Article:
10th January 2022
According to several sources, including the Federal Highway Administration within the US Department of Transportation¹, and the Altschuler & Luberoff book Mega-Projects: The Changing Politics of Urban Public Investment², the definition of a Megaproject is as follows:
· “Major infrastructure projects that cost more than $1 billion, or projects of a significant cost that attract a high level of public attention or political interest because of substantial direct and indirect impacts on the community, environment, and State budgets. "Mega" also connotes the skill level and attention required to manage the project successfully.”
· “Initiatives that are physical, very expensive, and public"
The UK has invested in several megaprojects over the years to provide improved infrastructure to its population, but just how much has the country spent on some of the biggest and most significant of these projects? We take a look at 5 of the most expensive UK megaprojects that have either been completed or are currently under construction.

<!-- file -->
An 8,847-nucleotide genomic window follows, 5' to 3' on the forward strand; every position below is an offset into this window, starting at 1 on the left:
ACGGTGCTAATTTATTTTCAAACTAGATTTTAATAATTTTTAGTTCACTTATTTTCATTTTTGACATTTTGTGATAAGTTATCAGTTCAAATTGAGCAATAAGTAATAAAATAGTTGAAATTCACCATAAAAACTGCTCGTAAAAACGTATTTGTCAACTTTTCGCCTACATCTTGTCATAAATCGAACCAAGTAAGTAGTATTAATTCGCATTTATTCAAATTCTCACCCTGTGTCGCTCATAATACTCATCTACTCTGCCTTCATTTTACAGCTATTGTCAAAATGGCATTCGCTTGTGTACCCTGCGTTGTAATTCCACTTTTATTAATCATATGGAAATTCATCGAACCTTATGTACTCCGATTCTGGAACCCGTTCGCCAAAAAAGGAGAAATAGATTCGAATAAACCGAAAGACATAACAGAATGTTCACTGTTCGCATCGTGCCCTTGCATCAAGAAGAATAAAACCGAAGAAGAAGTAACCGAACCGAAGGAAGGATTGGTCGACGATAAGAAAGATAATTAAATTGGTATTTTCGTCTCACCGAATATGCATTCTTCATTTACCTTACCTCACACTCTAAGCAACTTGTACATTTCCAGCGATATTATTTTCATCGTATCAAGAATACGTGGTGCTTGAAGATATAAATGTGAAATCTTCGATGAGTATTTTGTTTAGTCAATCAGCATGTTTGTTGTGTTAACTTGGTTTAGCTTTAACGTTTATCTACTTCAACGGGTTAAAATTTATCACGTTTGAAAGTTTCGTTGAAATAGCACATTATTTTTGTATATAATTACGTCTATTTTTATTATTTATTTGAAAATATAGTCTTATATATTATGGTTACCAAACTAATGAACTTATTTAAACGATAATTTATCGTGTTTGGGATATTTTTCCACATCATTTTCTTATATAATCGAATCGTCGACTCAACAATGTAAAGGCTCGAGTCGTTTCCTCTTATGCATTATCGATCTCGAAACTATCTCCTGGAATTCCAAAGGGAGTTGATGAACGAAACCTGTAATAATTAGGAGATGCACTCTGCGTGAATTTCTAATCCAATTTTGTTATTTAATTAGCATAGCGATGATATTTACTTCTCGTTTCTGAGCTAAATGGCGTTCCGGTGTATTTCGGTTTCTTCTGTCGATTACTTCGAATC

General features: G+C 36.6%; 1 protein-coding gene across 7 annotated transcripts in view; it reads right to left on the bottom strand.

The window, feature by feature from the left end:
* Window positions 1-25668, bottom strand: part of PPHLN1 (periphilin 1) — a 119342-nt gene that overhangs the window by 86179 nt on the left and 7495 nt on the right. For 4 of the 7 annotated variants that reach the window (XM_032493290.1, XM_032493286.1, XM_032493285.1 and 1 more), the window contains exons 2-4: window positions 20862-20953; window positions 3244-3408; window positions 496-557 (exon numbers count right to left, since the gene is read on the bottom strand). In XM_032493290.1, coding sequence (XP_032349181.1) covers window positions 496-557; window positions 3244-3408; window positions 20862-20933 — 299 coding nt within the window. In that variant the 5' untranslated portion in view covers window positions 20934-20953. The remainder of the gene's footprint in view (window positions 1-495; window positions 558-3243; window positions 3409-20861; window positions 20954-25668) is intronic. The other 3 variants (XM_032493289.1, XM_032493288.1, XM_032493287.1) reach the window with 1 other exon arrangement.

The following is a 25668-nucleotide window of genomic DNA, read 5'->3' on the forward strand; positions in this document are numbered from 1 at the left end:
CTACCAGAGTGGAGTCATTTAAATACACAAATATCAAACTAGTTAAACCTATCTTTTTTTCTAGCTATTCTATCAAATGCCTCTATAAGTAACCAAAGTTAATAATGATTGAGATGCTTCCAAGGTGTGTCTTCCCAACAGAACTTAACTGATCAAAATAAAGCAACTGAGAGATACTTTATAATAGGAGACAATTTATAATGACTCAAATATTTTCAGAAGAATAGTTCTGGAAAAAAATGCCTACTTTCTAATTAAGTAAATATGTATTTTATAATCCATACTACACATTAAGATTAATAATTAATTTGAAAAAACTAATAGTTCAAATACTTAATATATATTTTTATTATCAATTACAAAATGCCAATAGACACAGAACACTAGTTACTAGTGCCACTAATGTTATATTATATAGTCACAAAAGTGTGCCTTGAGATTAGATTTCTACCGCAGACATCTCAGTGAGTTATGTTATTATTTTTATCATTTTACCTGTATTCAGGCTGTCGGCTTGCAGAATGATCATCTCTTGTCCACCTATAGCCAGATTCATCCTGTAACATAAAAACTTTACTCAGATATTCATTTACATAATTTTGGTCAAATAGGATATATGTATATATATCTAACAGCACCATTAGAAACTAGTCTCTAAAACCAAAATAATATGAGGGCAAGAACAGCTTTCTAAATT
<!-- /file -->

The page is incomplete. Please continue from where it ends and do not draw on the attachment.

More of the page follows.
Note: Some figures have been adjusted for inflation, these figures with be marked with an * symbol
A project that ran between 1988 and 1994, The Channel Tunnel is the only fixed transport link between the UK and the mainland of Europe. The tunnel starts in Folkestone, ending in Coquelles near Calais in Northern France. The tunnel runs beneath The English Channel, giving the tunnel its name.
Even though the tunnel has been operational for nearly 28 years, during construction the project suffered from the very common issue of cost overruns, something that Bent Flyvbjerg claimed is extremely common.